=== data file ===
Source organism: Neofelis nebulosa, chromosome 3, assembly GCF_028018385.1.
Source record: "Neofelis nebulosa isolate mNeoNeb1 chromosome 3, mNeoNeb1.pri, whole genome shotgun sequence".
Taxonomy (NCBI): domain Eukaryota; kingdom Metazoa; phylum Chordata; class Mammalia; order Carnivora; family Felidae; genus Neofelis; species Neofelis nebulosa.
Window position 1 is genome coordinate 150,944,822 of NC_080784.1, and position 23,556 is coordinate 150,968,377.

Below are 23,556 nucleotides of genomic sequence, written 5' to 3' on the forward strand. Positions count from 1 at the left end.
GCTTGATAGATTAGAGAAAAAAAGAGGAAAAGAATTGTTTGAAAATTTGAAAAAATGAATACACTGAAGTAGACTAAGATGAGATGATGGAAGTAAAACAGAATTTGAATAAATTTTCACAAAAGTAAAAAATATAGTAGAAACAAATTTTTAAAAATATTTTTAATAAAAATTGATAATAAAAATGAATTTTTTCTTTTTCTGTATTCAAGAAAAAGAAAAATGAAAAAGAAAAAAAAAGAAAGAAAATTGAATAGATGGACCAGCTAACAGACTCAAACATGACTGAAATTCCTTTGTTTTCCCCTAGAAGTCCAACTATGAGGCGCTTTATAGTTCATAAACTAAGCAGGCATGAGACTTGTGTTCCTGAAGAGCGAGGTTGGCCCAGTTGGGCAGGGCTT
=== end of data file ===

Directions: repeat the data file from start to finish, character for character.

Source organism: Neofelis nebulosa, chromosome 3, assembly GCF_028018385.1.
Source record: "Neofelis nebulosa isolate mNeoNeb1 chromosome 3, mNeoNeb1.pri, whole genome shotgun sequence".
Taxonomy (NCBI): domain Eukaryota; kingdom Metazoa; phylum Chordata; class Mammalia; order Carnivora; family Felidae; genus Neofelis; species Neofelis nebulosa.
Window position 1 is genome coordinate 150,944,822 of NC_080784.1, and position 23,556 is coordinate 150,968,377.

Below are 23,556 nucleotides of genomic sequence, written 5' to 3' on the forward strand. Positions count from 1 at the left end.
GCTTGATAGATTAGAGAAAAAAAGAGGAAAAGAATTGTTTGAAAATTTGAAAAAATGAATACACTGAAGTAGACTAAGATGAGATGATGGAAGTAAAACAGAATTTGAATAAATTTTCACAAAAGTAAAAAATATAGTAGAAACAAATTTTTAAAAATATTTTTAATAAAAATTGATAATAAAAATGAATTTTTTCTTTTTCTGTATTCAAGAAAAAGAAAAATGAAAAAGAAAAAAAAAGAAAGAAAATTGAATAGATGGACCAGCTAACAGACTCAAACATGACTGAAATTCCTTTGTTTTCCCCTAGAAGTCCAACTATGAGGCGCTTTATAGTTCATAAACTAAGCAGGCATGAGACTTGTGTTCCTGAAGAGCGAGGTTGGCCCAGTTGGGCAGGGCTT